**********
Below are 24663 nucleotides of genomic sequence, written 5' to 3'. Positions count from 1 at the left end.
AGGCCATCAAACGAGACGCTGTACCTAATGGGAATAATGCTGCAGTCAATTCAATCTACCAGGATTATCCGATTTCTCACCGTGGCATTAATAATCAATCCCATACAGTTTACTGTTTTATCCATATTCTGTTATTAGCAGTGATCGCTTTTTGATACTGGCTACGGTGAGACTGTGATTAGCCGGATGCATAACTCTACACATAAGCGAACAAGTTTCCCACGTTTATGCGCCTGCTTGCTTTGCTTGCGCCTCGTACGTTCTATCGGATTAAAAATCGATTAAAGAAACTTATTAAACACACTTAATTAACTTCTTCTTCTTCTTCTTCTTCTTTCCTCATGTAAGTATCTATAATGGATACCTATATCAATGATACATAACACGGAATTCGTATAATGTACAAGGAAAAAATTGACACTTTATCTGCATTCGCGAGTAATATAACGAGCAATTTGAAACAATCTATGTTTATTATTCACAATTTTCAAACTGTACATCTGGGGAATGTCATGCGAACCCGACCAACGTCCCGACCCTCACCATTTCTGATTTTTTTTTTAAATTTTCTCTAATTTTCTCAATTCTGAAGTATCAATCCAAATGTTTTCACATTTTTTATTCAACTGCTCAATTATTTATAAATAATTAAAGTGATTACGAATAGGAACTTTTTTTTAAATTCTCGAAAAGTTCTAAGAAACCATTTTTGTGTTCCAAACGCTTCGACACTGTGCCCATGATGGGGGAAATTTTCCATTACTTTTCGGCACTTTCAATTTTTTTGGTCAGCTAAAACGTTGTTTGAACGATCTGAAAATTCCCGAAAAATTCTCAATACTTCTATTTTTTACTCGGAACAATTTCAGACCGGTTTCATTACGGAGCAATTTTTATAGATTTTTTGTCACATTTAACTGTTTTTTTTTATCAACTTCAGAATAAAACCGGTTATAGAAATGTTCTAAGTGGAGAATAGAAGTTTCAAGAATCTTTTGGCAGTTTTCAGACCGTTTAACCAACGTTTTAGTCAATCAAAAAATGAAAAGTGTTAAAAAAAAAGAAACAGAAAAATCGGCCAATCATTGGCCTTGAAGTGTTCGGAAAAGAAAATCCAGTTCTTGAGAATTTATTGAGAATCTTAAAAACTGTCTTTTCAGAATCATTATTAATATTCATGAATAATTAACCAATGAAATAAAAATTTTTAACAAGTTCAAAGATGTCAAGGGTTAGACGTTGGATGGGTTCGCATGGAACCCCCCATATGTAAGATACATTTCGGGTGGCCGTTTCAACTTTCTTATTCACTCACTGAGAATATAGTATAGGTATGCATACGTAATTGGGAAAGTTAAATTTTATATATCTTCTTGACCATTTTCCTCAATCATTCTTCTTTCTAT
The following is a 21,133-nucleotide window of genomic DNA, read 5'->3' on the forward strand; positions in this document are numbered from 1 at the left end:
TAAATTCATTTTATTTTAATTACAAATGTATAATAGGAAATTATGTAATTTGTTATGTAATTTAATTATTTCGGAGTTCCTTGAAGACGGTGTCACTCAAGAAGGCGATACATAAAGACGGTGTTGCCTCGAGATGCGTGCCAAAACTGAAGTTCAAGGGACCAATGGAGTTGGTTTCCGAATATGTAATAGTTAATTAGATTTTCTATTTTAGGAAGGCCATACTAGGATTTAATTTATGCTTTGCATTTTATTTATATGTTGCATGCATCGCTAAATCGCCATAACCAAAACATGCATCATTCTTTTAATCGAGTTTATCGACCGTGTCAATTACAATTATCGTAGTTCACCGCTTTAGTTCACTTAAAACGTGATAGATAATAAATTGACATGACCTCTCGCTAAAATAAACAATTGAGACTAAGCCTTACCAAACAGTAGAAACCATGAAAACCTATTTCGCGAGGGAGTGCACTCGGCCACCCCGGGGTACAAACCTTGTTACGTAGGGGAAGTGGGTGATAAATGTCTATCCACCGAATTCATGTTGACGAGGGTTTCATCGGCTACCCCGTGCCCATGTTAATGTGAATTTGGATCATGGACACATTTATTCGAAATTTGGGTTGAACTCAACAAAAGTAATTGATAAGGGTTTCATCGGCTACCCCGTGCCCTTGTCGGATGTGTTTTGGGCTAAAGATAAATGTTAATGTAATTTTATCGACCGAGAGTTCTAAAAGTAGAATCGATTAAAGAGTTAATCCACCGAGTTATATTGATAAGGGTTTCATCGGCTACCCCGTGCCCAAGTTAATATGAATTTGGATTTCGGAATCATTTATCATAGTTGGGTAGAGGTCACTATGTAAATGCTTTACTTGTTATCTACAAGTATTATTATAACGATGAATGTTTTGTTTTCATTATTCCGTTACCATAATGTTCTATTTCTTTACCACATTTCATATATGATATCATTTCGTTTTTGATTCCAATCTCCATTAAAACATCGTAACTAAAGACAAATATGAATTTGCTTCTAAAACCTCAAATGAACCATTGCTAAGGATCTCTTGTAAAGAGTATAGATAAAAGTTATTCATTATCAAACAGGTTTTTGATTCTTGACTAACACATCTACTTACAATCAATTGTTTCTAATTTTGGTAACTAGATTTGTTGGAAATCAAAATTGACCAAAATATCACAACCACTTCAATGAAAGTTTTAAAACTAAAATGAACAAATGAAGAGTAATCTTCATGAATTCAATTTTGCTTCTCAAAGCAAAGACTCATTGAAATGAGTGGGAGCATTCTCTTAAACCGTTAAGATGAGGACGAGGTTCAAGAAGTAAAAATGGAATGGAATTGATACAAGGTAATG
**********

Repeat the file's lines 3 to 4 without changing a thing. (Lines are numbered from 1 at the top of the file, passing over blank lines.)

The following is a 21,133-nucleotide window of genomic DNA, read 5'->3' on the forward strand; positions in this document are numbered from 1 at the left end:
TAAATTCATTTTATTTTAATTACAAATGTATAATAGGAAATTATGTAATTTGTTATGTAATTTAATTATTTCGGAGTTCCTTGAAGACGGTGTCACTCAAGAAGGCGATACATAAAGACGGTGTTGCCTCGAGATGCGTGCCAAAACTGAAGTTCAAGGGACCAATGGAGTTGGTTTCCGAATATGTAATAGTTAATTAGATTTTCTATTTTAGGAAGGCCATACTAGGATTTAATTTATGCTTTGCATTTTATTTATATGTTGCATGCATCGCTAAATCGCCATAACCAAAACATGCATCATTCTTTTAATCGAGTTTATCGACCGTGTCAATTACAATTATCGTAGTTCACCGCTTTAGTTCACTTAAAACGTGATAGATAATAAATTGACATGACCTCTCGCTAAAATAAACAATTGAGACTAAGCCTTACCAAACAGTAGAAACCATGAAAACCTATTTCGCGAGGGAGTGCACTCGGCCACCCCGGGGTACAAACCTTGTTACGTAGGGGAAGTGGGTGATAAATGTCTATCCACCGAATTCATGTTGACGAGGGTTTCATCGGCTACCCCGTGCCCATGTTAATGTGAATTTGGATCATGGACACATTTATTCGAAATTTGGGTTGAACTCAACAAAAGTAATTGATAAGGGTTTCATCGGCTACCCCGTGCCCTTGTCGGATGTGTTTTGGGCTAAAGATAAATGTTAATGTAATTTTATCGACCGAGAGTTCTAAAAGTAGAATCGATTAAAGAGTTAATCCACCGAGTTATATTGATAAGGGTTTCATCGGCTACCCCGTGCCCAAGTTAATATGAATTTGGATTTCGGAATCATTTATCATAGTTGGGTAGAGGTCACTATGTAAATGCTTTACTTGTTATCTACAAGTATTATTATAACGATGAATGTTTTGTTTTCATTATTCCGTTACCATAATGTTCTATTTCTTTACCACATTTCATATATGATATCATTTCGTTTTTGATTCCAATCTCCATTAAAACATCGTAACTAAAGACAAATATGAATTTGCTTCTAAAACCTCAAATGAACCATTGCTAAGGATCTCTTGTAAAGAGTATAGATAAAAGTTATTCATTATCAAACAGGTTTTTGATTCTTGACTAACACATCTACTTACAATCAATTGTTTCTAATTTTGGTAACTAGATTTGTTGGAAATCAAAATTGACCAAAATATCACAACCACTTCAATGAAAGTTTTAAAACTAAAATGAACAAATGAAGAGTAATCTTCATGAATTCAATTTTGCTTCTCAAAGCAAAGACTCATTGAAATGAGTGGGAGCATTCTCTTAAACCGTTAAGATGAGGACGAGGTTCAAGAAGTAAAAATGGAATGGAATTGATACAAGGTAATG